The next day Burrows, back on duty, asked a police colleague if he’d news of the shootings at the Garibaldi Inn. At the time, the police knew nothing of the previous night’s horror. By foolishly asking that question, Burrows put himself in the frame – police visiting his lodgings recovered both the gun and stolen money. Confronted with these facts, Burrows confessed and was put on trial at Worcester in January 1926. He was hanged by Thomas Pierrepoint a month later, at Gloucester County Gaol.

Forty-one-year-old Ralph Smith achieved dubious fame at Gloucester Prison, which was certainly of no value to him, when he faced execution for murdering his ex-girlfriend, Beatrice Baxter. Quarreling with her plans to go dancing with another man, he left her house in anger. He soon returned and in the continuing row, slashed her throat with a knife. Smith later that day gave himself up to police – to find she had died as the result of his earlier aggression. Found guilty of her killing at the Old Bailey, he was returned to Gloucester and courtesy of the services of well-known executioners, Thomas and Albert Pierrepoint, he became, on June 7, 1939, the last man to be hanged at Gloucester Prison. Capital punishment for murder was eventually abolished in the United Kingdom in 1969.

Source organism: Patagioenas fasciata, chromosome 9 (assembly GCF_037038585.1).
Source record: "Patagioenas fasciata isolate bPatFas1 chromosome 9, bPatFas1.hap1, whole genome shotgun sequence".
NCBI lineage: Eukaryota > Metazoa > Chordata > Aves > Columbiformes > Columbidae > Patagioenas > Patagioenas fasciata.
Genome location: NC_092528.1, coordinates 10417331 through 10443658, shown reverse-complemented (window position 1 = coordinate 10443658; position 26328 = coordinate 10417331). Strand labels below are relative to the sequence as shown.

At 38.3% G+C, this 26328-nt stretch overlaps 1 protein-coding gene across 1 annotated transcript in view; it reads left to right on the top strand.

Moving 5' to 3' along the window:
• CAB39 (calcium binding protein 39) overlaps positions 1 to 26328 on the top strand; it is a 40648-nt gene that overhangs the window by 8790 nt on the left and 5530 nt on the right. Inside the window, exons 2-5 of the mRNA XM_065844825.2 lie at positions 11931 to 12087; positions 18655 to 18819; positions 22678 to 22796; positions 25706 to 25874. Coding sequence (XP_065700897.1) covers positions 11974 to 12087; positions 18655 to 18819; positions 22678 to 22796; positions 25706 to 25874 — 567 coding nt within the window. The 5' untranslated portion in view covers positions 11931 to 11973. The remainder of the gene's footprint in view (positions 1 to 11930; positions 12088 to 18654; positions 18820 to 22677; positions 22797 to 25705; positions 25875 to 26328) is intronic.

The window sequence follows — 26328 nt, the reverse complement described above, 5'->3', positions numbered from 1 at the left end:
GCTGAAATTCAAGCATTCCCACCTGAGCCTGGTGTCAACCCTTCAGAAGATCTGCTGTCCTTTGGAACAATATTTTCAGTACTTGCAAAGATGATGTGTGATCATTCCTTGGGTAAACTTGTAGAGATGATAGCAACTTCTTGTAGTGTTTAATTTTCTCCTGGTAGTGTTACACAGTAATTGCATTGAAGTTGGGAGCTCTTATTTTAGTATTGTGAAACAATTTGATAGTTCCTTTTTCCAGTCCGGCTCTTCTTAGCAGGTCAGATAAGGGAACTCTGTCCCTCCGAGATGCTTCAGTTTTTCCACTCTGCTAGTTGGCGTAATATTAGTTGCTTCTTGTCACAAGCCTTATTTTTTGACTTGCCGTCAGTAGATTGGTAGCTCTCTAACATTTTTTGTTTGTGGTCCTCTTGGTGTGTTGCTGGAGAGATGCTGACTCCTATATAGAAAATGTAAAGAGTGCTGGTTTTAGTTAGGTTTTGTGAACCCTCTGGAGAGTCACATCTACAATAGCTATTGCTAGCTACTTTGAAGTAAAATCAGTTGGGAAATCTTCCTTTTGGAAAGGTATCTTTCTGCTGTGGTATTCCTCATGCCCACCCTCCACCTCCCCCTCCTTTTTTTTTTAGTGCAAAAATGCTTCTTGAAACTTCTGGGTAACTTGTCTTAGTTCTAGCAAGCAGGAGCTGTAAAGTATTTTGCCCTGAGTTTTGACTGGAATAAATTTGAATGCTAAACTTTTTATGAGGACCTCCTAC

Much later, Gloucester Prison was to go through another major development in its life in 1987 with the provision and completion of building work that included a new gatehouse, storerooms, administration and visitors’ facilities being established on the site. Just seven years later in the early 90s, the prison became home for a short while to the person whose name at that time was on everyone’s lips: Fred West. Now in 2013, this age-old institution of crime, having over the decades dispatched many to their maker, is ironically facing a death sentence of its own.